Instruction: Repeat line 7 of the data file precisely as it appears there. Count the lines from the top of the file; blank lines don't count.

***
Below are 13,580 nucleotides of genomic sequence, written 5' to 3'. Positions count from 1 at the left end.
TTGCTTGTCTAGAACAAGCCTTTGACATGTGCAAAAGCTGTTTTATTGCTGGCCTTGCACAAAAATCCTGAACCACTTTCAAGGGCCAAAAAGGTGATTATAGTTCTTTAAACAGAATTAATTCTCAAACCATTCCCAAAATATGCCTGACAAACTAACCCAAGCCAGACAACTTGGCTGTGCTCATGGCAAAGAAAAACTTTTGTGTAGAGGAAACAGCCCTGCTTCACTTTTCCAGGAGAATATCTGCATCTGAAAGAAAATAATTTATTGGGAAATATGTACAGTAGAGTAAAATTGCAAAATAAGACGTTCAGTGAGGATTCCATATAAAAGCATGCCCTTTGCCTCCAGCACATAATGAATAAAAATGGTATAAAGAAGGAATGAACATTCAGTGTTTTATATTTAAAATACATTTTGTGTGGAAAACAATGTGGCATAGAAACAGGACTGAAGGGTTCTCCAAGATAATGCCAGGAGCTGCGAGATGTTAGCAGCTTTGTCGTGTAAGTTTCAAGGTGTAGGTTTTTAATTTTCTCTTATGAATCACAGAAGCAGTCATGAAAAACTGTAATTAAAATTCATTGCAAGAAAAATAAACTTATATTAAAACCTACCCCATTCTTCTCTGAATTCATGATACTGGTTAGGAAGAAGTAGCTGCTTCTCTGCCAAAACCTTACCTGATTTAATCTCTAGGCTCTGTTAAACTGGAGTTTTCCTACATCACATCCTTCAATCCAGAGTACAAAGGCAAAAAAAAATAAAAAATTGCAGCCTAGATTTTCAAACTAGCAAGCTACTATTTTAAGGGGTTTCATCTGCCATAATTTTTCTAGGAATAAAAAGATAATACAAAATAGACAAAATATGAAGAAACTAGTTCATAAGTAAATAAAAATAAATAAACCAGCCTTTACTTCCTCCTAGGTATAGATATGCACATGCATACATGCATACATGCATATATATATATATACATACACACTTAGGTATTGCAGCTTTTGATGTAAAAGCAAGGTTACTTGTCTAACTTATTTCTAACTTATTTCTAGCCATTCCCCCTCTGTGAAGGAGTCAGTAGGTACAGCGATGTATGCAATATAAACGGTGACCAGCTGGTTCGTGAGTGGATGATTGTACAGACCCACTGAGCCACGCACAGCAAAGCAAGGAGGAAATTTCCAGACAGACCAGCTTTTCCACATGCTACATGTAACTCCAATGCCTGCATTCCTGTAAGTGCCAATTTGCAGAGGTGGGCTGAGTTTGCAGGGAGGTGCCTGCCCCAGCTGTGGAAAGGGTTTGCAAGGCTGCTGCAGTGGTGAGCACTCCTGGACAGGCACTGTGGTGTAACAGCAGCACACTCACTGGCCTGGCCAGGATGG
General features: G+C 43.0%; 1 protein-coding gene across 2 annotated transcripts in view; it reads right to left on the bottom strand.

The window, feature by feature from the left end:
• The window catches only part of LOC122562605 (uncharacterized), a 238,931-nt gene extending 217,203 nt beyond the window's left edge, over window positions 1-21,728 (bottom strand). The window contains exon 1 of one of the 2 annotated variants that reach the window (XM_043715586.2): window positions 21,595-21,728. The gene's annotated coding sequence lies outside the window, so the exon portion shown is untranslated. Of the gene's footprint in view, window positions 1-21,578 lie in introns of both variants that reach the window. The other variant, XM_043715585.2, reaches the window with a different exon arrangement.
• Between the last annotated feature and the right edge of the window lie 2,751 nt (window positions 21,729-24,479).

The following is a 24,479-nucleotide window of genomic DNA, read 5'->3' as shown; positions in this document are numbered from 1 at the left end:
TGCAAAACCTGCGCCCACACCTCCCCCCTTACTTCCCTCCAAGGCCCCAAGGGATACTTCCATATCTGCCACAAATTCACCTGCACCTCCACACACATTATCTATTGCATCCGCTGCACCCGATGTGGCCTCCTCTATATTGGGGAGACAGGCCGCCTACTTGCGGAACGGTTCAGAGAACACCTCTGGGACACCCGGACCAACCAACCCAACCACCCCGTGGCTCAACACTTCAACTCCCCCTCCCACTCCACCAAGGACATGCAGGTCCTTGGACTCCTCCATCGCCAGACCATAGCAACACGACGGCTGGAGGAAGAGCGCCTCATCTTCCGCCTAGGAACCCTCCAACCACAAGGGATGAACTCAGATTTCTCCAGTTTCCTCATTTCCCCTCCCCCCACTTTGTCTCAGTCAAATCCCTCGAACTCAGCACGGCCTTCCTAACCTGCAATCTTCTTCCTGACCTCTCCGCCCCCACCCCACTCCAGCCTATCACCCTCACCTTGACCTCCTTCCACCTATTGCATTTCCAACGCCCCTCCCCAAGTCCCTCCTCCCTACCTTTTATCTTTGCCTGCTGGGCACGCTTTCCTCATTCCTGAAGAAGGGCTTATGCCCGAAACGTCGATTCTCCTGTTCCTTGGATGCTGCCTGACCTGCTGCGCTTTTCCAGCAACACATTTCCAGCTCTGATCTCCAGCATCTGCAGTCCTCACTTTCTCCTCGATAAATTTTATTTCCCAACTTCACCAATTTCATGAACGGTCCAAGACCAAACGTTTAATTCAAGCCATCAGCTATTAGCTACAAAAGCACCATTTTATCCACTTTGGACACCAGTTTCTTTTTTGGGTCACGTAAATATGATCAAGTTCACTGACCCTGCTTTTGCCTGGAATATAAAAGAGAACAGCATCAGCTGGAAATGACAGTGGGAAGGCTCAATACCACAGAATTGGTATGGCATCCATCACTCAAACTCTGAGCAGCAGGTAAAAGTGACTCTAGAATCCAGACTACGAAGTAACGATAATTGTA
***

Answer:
The following is a 24,479-nucleotide window of genomic DNA, read 5'->3' as shown; positions in this document are numbered from 1 at the left end: